The purpose of this paper is to reflect on results of recent research about the self‐organisation (SO) of communities that aim to regenerate and/or improve their…

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1473

Abstract

Purpose

The purpose of this paper is to reflect on results of recent research about the self‐organisation (SO) of communities that aim to regenerate and/or improve their sustainability, also to reflect upon methodological and epistemological issues related to the application of complexity approaches to support SO in communities and in general, social enterprises.

Design/methodology/approach

The paper summarises recent research findings on SO and self‐transformation in communities using a combination of complexity approaches. It describes the methodological framework used to conduct action research about the self‐transformation and learning of a European eco‐community and reflects about the approaches used and lessons learned.

Findings

This research confirms the complementarity between two approaches to complexity management: the viable systems model from S. Beer, a pioneering approach to managing complexity in institutions, and complex adaptive systems, a more recent approach to deal with SO in organisations. Mapping the organisational dynamics and the structural changes decided by the community members shows interesting insights about emergence and SO. This is a state‐of‐the‐art research on multi‐methodological approaches to support complexity management in organisations.

Originality/value

As in many action research projects, early findings are limited to one particular organisation. Nevertheless, the theoretical frameworks of the broader research are useful for a wide variety of organisations, both in terms of guiding organisational transformations and supporting networking management of networks collaborating to create more sustainable evolutionary pathways.

Details

Kybernetes, vol. 40 no. 3/4
Type: Research Article
ISSN: 0368-492X

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Article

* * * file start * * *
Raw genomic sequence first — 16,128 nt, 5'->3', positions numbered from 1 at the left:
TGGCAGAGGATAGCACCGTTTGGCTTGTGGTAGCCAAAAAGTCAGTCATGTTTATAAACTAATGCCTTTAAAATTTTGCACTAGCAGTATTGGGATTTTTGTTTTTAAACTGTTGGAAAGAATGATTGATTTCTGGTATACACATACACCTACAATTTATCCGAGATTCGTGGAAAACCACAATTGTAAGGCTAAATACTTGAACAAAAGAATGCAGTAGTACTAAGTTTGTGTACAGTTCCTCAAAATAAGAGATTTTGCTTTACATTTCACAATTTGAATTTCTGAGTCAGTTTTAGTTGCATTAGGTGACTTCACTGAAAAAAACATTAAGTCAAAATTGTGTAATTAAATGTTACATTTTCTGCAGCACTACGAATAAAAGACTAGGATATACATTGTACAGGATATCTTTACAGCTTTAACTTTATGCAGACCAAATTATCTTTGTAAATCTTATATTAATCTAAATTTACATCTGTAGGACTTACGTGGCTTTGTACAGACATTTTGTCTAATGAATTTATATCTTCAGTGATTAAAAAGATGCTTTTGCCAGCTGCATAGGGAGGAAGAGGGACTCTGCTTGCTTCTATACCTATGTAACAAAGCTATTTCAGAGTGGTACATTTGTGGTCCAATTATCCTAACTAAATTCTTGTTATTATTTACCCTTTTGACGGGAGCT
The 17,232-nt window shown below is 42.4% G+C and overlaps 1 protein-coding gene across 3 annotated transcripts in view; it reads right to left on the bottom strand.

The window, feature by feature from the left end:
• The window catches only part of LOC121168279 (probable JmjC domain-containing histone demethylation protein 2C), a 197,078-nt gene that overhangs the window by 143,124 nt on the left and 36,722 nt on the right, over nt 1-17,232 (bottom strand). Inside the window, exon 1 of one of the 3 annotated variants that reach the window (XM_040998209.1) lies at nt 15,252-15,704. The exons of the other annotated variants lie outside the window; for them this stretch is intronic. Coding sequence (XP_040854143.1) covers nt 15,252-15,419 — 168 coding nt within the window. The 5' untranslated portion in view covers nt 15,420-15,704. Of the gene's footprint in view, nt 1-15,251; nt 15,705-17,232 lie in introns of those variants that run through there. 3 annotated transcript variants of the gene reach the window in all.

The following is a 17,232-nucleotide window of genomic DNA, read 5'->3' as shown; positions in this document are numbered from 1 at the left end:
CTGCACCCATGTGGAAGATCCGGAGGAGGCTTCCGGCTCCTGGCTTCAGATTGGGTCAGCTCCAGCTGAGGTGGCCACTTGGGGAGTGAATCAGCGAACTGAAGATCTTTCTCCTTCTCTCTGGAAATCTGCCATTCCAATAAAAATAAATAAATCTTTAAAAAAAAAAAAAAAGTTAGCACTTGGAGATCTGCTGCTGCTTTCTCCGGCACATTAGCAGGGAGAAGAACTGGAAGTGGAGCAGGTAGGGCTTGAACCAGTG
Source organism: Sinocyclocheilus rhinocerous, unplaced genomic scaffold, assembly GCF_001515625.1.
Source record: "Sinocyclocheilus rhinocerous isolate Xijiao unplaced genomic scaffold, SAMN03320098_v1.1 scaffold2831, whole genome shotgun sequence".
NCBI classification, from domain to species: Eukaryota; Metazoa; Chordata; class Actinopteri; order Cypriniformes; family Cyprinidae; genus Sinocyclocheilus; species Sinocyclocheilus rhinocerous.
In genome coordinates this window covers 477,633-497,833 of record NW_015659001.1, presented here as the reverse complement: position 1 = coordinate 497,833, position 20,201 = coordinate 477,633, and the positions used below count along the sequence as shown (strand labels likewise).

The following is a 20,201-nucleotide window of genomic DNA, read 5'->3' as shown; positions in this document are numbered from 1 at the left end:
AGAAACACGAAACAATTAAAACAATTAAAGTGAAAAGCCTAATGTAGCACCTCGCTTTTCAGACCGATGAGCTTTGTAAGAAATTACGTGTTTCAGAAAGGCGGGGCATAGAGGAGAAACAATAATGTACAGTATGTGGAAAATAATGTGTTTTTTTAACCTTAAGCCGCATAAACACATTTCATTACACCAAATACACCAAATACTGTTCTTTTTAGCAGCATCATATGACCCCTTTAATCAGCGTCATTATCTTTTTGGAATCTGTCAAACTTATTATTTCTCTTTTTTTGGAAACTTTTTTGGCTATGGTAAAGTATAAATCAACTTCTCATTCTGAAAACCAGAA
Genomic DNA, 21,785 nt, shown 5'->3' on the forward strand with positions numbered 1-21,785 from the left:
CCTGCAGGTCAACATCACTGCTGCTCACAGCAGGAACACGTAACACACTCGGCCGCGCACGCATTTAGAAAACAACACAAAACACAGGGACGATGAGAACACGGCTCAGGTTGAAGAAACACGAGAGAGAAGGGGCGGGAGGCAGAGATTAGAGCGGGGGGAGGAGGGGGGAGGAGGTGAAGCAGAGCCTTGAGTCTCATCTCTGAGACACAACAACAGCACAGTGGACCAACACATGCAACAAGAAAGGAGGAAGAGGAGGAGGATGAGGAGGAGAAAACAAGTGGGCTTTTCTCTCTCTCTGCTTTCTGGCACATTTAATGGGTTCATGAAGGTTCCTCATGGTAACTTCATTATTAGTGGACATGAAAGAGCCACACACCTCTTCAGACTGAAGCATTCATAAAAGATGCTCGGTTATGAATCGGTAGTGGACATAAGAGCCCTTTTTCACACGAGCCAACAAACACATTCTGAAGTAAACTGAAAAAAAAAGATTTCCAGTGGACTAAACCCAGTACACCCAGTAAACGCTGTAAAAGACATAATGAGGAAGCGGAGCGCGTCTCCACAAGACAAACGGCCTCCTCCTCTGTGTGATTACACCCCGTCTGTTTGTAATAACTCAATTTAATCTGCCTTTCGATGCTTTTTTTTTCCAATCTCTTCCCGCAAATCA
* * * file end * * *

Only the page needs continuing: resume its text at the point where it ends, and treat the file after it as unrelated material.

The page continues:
Publication date: 1 January 2006

A. Espinosa

To explore the usefulness of the cybernetic approach to support development programs by offering a theoretical framework that helps us to re‐understand development and…

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1215

Abstract

Purpose

To explore the usefulness of the cybernetic approach to support development programs by offering a theoretical framework that helps us to re‐understand development and measuring systems.

Design/methodology/approach

The paper presents a summary of Beer's theory for organisational development and measuring systems, shows examples of application in design and implementation of socio‐economic development programs in Colombia, and uses them to explore the usefulness of the approach in this field.

Findings

Analysis of the reported examples shows a clear indication of the usefulness of Beer's approach to design and measure development programs. It reveals an important field for applied research that could benefit from further applications of the approach.

Research limitations/implications

The experiences analysed here showed the strength or alliances between government, universities and development agencies, for applied research. It makes clear that more long‐term oriented projects are required to fully implement innovative approaches like the one described.

Practical implications

Applying a cybernetic approach in this field implies changing from top‐down to bottom‐up design; wider involvement of stakeholders to agree on critical measurements; changes from emphasis in technological and managerial improvements, to improvements in learning and self‐control tools for the developing communities.

Originality/value

Even if there has been agreement on the convenience of experimenting with more holistic approaches to socio‐economic development, few researchers show the potential of the cybernetic approach, as this paper does.